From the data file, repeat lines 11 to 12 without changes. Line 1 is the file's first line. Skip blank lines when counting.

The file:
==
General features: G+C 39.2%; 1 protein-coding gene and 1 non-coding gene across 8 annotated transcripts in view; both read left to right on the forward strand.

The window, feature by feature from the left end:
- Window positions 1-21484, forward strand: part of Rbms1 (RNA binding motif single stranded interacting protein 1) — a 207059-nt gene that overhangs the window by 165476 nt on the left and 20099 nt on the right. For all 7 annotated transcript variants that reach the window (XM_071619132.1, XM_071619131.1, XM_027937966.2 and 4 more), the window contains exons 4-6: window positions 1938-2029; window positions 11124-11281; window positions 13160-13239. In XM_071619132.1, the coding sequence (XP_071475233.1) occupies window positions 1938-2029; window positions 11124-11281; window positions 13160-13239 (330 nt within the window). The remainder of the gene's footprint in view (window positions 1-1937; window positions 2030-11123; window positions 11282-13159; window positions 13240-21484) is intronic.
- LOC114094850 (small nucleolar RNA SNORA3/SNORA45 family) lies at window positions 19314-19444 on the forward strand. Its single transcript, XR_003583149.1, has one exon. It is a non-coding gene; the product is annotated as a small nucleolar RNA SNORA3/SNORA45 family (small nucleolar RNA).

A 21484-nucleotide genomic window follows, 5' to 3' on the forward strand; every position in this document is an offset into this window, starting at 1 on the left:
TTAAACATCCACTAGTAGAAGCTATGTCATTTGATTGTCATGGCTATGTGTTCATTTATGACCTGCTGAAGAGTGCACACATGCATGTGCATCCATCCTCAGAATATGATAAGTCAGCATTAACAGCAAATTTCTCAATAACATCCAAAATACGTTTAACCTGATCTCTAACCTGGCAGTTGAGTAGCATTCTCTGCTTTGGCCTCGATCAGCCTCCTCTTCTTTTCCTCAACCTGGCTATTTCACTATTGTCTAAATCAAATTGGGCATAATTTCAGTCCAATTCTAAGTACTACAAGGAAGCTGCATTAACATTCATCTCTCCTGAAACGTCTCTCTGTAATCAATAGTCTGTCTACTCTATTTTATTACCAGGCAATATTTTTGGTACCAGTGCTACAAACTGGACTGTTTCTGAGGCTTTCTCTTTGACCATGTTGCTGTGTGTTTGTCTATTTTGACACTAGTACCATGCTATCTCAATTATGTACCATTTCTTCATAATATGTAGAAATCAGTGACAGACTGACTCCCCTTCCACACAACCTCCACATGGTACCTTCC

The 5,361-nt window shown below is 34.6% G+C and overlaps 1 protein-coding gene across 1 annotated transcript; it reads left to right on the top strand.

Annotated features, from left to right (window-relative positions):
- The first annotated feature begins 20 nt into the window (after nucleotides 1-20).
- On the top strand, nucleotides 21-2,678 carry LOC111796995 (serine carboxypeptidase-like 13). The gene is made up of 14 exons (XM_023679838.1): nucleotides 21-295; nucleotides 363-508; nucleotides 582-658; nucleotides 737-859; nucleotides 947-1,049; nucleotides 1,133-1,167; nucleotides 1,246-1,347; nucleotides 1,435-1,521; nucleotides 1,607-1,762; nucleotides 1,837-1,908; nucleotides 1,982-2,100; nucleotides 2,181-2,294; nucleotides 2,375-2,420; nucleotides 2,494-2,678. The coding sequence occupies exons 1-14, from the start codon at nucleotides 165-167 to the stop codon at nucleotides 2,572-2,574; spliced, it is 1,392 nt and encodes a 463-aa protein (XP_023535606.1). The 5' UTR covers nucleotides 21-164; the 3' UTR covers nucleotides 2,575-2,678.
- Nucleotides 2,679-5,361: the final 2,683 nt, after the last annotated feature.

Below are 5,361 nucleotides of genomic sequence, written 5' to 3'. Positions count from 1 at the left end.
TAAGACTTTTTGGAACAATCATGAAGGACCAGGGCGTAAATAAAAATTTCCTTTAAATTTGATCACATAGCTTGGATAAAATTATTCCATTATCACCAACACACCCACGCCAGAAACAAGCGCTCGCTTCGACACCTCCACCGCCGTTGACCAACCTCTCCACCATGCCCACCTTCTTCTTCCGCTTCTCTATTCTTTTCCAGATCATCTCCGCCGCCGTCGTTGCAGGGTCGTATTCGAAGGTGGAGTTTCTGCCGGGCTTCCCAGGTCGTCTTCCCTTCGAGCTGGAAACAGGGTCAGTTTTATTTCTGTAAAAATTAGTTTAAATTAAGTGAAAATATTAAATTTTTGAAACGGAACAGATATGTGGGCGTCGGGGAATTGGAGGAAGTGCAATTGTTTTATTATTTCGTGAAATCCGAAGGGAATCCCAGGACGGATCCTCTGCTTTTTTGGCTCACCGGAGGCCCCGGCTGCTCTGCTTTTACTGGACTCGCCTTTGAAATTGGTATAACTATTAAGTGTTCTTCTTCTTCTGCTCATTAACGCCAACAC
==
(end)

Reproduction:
- Nucleotides 2,679-5,361: the final 2,683 nt, after the last annotated feature.

Below are 5,361 nucleotides of genomic sequence, written 5' to 3'. Positions count from 1 at the left end.